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What to do if your employee doesn't want to go back to the office

Lydia Smith
·Writer, Yahoo Finance UK
·4-min read
Many offices are considering reopening as lockdown has eased and COVID cases continue to fall in the UK. Photo: Getty
Many offices are considering reopening as lockdown has eased and COVID cases continue to fall in the UK. Photo: Getty

As managers begin to usher people back into the office, many people are experiencing mixed feelings. While people want to get out of their homes and see colleagues and friends, the prospect of working in the office full-time can be daunting.

A recent survey by Harvard Business School has found 81% of people who have been working from home through the COVID-19 pandemic either don't want to go back or prefer a hybrid schedule. Of the 1,500 remote workers polled, only 27% hope to continue working remotely full-time indefinitely, while 61% would prefer to mix working from home with going into the office part-time.

“As we're preparing to get back to business as usual, it seems professionals don't want ‘business as usual’,” Patrick Mullane, Harvard Business School online executive director, said in a statement. “They want flexibility from their employers to allow them to maintain the new work/home balance and productivity they have come to enjoy.”

While many businesses are making the transition to remote or hybrid working, not all employers are on board. So if you want your staff to return to the office, what should you do if your employees aren’t so keen?

“As more businesses reopen across the UK and we head towards normality or a version of it, employers may face situations where some employees feel reluctant to return to the workplace after working from home for a long time,” says Alan Price, CEO of BrightHR.

“Employers will need to determine why the employee is reluctant to return, and once this has been established, the right kind of conversation can then be had with them – keeping their specific circumstances in mind, as well as government guidance and the needs of the business,” he adds. “Notably, while these three things don’t always need to marry up with one another, government guidance should always take precedent.”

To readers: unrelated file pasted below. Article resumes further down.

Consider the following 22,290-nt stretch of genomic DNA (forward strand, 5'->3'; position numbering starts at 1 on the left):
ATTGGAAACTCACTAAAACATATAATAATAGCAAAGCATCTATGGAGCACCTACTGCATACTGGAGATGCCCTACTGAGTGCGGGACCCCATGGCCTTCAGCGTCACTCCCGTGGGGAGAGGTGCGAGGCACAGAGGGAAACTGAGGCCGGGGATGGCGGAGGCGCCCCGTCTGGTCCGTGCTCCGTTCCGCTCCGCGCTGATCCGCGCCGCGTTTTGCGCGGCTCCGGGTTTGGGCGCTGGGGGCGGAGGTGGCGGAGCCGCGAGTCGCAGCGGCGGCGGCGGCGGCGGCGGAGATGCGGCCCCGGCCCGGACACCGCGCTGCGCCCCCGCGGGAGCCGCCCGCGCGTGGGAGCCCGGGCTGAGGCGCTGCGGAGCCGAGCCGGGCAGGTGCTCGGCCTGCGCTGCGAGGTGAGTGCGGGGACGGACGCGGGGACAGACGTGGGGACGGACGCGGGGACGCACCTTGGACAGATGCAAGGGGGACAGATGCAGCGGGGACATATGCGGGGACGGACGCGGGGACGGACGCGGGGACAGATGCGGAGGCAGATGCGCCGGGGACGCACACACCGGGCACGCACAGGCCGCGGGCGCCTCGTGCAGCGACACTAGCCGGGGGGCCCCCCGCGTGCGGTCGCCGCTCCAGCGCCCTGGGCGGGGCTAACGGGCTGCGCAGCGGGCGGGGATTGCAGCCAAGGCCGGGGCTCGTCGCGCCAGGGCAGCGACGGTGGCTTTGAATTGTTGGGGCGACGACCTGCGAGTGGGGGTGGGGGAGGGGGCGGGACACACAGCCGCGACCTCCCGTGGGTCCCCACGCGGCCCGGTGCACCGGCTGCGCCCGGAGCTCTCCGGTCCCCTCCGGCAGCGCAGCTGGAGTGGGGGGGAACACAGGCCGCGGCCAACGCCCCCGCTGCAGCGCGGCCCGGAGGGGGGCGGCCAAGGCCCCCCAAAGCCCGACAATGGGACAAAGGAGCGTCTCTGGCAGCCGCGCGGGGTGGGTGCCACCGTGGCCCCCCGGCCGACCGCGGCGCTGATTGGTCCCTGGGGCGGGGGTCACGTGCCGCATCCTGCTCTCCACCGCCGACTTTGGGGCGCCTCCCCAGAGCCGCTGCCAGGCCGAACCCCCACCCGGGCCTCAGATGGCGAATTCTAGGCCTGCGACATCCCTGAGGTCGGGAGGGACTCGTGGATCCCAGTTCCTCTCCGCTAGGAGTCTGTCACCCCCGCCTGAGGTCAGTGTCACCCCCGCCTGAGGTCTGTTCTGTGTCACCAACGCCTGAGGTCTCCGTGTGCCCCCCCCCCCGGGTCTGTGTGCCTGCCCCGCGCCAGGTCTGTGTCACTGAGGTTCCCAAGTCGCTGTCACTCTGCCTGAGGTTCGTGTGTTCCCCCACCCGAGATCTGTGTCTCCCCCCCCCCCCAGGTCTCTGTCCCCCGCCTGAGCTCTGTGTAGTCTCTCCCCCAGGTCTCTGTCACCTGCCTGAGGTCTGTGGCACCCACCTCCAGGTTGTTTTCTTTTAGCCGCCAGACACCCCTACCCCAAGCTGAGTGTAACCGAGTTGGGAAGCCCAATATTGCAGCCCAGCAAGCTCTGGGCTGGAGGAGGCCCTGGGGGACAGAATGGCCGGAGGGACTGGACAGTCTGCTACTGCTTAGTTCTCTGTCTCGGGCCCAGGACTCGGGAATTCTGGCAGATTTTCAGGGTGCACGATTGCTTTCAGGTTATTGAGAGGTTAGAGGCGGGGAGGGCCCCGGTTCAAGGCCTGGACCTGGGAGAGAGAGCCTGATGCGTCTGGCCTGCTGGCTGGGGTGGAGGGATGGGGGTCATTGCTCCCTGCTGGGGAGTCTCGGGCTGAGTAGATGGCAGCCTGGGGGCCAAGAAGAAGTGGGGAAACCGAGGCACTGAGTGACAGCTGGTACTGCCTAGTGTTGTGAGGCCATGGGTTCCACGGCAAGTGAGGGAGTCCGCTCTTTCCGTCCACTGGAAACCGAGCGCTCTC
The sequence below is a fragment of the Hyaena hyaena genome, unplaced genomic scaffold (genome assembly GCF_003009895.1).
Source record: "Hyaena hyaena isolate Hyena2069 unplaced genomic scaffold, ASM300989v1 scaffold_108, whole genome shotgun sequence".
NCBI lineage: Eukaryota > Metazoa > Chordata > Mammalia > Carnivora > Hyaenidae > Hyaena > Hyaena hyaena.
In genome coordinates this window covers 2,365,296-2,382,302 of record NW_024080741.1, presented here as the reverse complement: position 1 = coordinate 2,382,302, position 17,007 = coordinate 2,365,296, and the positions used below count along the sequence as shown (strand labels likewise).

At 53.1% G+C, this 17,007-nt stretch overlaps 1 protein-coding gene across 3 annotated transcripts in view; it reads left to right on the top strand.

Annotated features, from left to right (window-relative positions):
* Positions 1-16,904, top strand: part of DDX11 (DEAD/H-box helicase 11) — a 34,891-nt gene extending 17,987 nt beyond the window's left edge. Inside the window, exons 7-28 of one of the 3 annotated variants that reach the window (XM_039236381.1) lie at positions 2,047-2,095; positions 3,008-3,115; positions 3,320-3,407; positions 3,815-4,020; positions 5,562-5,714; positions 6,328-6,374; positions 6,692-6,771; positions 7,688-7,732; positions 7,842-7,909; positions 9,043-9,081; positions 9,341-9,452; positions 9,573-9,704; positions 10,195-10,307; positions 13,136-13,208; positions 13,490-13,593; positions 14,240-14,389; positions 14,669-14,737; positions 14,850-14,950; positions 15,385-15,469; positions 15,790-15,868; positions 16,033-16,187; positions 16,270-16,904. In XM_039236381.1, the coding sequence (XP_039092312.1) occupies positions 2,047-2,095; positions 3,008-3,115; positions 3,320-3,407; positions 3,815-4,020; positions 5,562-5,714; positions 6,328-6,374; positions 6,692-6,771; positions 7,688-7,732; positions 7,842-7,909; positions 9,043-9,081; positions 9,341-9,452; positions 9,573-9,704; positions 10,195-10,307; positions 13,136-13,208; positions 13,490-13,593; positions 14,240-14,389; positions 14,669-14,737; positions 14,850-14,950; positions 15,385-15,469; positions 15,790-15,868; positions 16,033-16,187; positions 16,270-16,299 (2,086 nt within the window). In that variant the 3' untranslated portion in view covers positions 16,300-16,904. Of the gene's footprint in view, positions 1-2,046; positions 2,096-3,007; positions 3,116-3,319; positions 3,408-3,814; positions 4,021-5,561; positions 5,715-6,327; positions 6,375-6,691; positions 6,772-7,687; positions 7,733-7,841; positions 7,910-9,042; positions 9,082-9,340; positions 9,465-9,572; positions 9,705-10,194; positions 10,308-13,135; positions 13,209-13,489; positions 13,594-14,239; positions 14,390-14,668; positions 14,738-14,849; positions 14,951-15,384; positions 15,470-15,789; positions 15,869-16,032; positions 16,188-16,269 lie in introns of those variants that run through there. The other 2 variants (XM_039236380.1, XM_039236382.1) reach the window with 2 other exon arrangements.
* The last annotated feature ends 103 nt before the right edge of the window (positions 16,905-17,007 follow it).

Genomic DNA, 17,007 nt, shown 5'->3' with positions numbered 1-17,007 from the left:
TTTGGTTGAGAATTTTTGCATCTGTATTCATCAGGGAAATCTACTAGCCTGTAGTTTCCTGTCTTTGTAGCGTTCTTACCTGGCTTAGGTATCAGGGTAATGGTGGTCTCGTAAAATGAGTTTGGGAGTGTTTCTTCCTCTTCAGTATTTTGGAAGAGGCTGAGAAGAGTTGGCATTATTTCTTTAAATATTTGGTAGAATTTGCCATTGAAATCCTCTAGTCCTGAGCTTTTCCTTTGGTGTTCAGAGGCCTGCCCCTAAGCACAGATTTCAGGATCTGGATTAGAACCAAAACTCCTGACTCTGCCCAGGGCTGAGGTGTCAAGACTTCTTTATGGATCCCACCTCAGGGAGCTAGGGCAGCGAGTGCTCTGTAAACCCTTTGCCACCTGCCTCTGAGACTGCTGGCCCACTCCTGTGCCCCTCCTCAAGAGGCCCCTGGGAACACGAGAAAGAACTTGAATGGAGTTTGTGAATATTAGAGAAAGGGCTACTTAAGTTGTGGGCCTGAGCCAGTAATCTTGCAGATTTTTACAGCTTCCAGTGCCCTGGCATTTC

At the moment, government guidance across the UK still states that staff should work from home where possible. Where this is not possible, Covid-secure measures should be implemented in the workplace to reduce the spread of the virus.

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Read more: How to keep remote workers engaged and happy

“Employers are also being encouraged to implement mass in-house testing so that asymptomatic cases of coronavirus can be detected and communicate these measures to the reluctant employee,” Price says. “For example, in the form of sharing the company’s Covid risk assessment and testing policy with them. By doing this, a return to the office can be prioritised if homeworking is no longer feasible.”

Even if you have put these safety measures in place, Price says employers should be careful not to force staff to return if they can work from home. Although it may seem more productive to have workers in one place, forcing people into an office against their will can negatively affect morale and productivity.

“Employers should instead consult with employees to address when the company proposes they return, giving ample notice, and discuss any issues they may have about returning,” says Price.

“These issues may well be resolved by highlighting the measures being taken by the company to ensure that the workplace is Covid-secure. It may also be helpful to prioritise bringing back the reluctant employee after they have had their second dose of the Covid-19 vaccine if this is something they wish to take up.”

It’s also important to remember that employees have the legal right to request flexible working for any reason. This can be to request a change to full-time or part-time work, job-share, work from home, or a change of working days or hours. Employers are legally obliged to consider flexible working requests in a ‘reasonable’ manner. However, it is down to employers how, where and when their employees work, subject to guidance from the government over COVID-19 restrictions.

Read more: Why it's normal to miss the office

If an employee still refuses to return to the workplace on the proposed return date without prior agreement, employers may be able to class this as a period of unauthorised absence.

“Unauthorised absences can result in disciplinary action being taken against employees who unreasonably refuse to return to work or other necessary action in compliance with company policy – the likelihood of which should be made clear to employees in the interest of full disclosure,” explains Price.

“To avoid this, employers may wish to consider alternative options where possible, such as taking up annual leave, continuing home-working until government guidance changes, or another more suitable adjustment.”

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